Time management tips for small business owners

It’s true: running your own small business has a world of advantages. As your own boss, you can choose your own hours and follow your passion.

On the flipside, small business owners must wear lots of hats. Jumping from CEO to sales manager to accountant all in a single day can be tiring, and you might notice your work-life balance beginning to slip.

In the worst-case scenario, it might even start to affect your business performance. Have no fear and resist the urge to start frantically applying for jobs.

It is never too late to get your time management in check. By using these helpful time management tips, you will be on your way to a smooth-running business and a healthy work-life balance before you know it.

Careful planning

As you will likely know from the countless inspirational quotes the internet has to offer, preparation is the key to success. By looking at the bigger picture of what you want to achieve with your business, you will get a clearer idea of the daily tasks you should be focusing your energy on. There is no use spending all week designing business cards if you are aiming for billboards.

Planning and preparation are not only applicable for your overall business plan, but the smaller daily tasks too. A survey by Brian Tracy showed planning for just 10-12 minutes can save you up to two hours of time in the long run.

For instance, instead of reading the emails in your inbox from top to bottom, sort them into subfolders and prioritise by topic or sender. As you categorise your workload, you may come to realise exactly where you need to spend your time.

Group similar tasks

Once you have your to-do list categorised and prioritised, it is time to start tackling the activities on it. By grouping similar tasks together, you will notice how much quicker you complete a bulk of jobs.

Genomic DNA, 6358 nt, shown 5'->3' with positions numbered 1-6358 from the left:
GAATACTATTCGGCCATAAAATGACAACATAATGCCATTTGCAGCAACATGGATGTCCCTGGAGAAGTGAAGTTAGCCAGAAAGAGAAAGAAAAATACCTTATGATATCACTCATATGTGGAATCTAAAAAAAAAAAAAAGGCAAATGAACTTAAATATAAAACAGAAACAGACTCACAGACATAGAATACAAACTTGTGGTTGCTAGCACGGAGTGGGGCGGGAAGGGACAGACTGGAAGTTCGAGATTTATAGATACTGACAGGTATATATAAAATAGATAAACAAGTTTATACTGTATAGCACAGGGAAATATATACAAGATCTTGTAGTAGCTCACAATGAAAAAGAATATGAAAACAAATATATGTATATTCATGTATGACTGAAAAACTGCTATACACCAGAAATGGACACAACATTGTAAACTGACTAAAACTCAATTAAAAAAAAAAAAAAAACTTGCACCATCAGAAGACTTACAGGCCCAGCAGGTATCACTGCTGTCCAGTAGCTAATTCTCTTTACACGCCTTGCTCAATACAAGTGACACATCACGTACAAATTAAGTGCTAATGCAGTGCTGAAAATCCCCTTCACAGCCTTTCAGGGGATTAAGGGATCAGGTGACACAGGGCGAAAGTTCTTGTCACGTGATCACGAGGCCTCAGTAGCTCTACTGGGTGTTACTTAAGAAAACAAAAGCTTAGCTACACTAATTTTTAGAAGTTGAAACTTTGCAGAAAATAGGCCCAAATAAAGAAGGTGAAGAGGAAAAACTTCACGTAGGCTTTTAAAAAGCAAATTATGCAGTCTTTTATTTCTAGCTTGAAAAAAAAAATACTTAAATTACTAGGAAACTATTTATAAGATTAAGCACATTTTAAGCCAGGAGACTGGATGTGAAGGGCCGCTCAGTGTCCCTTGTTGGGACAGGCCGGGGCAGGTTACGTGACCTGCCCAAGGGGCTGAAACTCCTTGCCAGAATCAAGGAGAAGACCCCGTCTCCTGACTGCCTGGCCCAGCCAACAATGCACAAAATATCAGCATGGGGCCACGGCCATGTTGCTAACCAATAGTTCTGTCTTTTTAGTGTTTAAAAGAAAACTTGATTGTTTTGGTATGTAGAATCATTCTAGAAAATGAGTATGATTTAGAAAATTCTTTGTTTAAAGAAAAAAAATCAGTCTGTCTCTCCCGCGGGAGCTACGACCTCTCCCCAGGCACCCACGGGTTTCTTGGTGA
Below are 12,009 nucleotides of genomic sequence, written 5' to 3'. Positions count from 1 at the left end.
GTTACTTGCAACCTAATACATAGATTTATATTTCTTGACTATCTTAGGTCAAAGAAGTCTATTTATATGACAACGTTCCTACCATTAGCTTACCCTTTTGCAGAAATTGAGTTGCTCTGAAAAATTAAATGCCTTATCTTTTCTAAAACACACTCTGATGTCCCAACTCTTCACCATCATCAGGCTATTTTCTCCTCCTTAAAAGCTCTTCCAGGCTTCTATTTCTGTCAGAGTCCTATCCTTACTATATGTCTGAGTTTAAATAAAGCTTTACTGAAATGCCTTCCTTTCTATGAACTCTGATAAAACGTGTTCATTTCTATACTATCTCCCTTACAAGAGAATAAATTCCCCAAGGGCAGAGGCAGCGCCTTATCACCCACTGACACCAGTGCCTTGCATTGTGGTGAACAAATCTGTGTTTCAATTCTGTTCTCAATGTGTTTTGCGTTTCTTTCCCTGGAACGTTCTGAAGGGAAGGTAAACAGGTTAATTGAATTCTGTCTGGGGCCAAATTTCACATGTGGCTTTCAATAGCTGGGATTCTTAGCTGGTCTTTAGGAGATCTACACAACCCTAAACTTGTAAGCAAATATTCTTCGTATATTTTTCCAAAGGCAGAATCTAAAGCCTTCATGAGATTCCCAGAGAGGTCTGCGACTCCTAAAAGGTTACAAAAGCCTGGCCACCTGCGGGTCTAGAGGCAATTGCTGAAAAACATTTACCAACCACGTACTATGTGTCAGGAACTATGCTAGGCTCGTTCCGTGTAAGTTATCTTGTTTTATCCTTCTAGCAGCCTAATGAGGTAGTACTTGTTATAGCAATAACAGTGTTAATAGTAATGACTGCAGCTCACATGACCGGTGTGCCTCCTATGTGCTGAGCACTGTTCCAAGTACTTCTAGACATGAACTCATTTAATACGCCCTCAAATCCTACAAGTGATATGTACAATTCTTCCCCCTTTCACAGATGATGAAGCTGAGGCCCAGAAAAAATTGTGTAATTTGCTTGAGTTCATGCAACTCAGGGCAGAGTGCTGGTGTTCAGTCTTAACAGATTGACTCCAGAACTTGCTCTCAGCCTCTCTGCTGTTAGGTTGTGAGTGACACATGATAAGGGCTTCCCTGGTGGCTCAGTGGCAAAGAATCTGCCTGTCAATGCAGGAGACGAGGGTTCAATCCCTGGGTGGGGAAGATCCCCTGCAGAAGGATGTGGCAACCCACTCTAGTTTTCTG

For example, if you have invoicing, expenses, and data entry on your list, try grouping them together into a weekly ‘admin afternoon’. If you could do with updating your website, writing a blog post, and staying active on social media, allocate a monthly ‘marketing morning’.

Similarly, if you have lots of work for a specific client, it might be best to group it together so that you don’t have to switch your mindset as much. Let’s say you write technical reports for multiple businesses. If you have more than one task for a single business, do them back to back so you spend less time having to think about what style or level of language to use.

Minimise distractions

The average employee spends two hours per day recovering from distractions. And if you are working from home, it can be even more difficult to stay on track with your time management. But it is not impossible. With distractions like children, household chores, deliveries, or even dogs, it can be challenging to get everything on your to-do list done before the end of the day.

Let’s face it, when you work from home, your workday never goes to plan. Instead of letting the work mount up, try to account for these distractions in your preparation. By using a daily planner, you can plan your day from start to finish, including the distractions.

For many of us, our mobile phones are the biggest distraction to our working day. We now live in a world where telephones are an extension of our arms, or at least placed in a convenient nearby location. If your friends and family are the type to expect an instant response to messages throughout the day, let them know you are catching up with work before switching your phone to flight mode.